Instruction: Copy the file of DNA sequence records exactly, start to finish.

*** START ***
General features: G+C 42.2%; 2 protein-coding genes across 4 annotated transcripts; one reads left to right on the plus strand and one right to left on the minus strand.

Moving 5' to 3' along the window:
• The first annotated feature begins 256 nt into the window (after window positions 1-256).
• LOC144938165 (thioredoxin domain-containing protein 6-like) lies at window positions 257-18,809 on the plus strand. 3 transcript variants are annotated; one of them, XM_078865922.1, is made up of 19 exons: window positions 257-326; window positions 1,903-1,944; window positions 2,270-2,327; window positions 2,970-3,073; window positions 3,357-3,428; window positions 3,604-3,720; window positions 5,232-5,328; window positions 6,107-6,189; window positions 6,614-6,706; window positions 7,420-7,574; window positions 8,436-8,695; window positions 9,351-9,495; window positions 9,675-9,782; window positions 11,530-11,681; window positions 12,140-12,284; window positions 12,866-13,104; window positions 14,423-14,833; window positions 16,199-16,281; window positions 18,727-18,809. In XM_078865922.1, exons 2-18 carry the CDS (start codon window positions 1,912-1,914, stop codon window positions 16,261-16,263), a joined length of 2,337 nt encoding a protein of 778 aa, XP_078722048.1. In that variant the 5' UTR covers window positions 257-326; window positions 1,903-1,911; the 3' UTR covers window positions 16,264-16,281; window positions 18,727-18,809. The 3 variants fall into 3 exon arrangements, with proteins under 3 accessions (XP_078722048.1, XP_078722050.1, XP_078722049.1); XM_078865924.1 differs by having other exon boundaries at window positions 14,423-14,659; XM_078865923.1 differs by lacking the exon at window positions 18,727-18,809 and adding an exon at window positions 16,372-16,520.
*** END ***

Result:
General features: G+C 42.2%; 2 protein-coding genes across 4 annotated transcripts; one reads left to right on the plus strand and one right to left on the minus strand.

Moving 5' to 3' along the window:
• The first annotated feature begins 256 nt into the window (after window positions 1-256).
• LOC144938165 (thioredoxin domain-containing protein 6-like) lies at window positions 257-18,809 on the plus strand. 3 transcript variants are annotated; one of them, XM_078865922.1, is made up of 19 exons: window positions 257-326; window positions 1,903-1,944; window positions 2,270-2,327; window positions 2,970-3,073; window positions 3,357-3,428; window positions 3,604-3,720; window positions 5,232-5,328; window positions 6,107-6,189; window positions 6,614-6,706; window positions 7,420-7,574; window positions 8,436-8,695; window positions 9,351-9,495; window positions 9,675-9,782; window positions 11,530-11,681; window positions 12,140-12,284; window positions 12,866-13,104; window positions 14,423-14,833; window positions 16,199-16,281; window positions 18,727-18,809. In XM_078865922.1, exons 2-18 carry the CDS (start codon window positions 1,912-1,914, stop codon window positions 16,261-16,263), a joined length of 2,337 nt encoding a protein of 778 aa, XP_078722048.1. In that variant the 5' UTR covers window positions 257-326; window positions 1,903-1,911; the 3' UTR covers window positions 16,264-16,281; window positions 18,727-18,809. The 3 variants fall into 3 exon arrangements, with proteins under 3 accessions (XP_078722048.1, XP_078722050.1, XP_078722049.1); XM_078865924.1 differs by having other exon boundaries at window positions 14,423-14,659; XM_078865923.1 differs by lacking the exon at window positions 18,727-18,809 and adding an exon at window positions 16,372-16,520.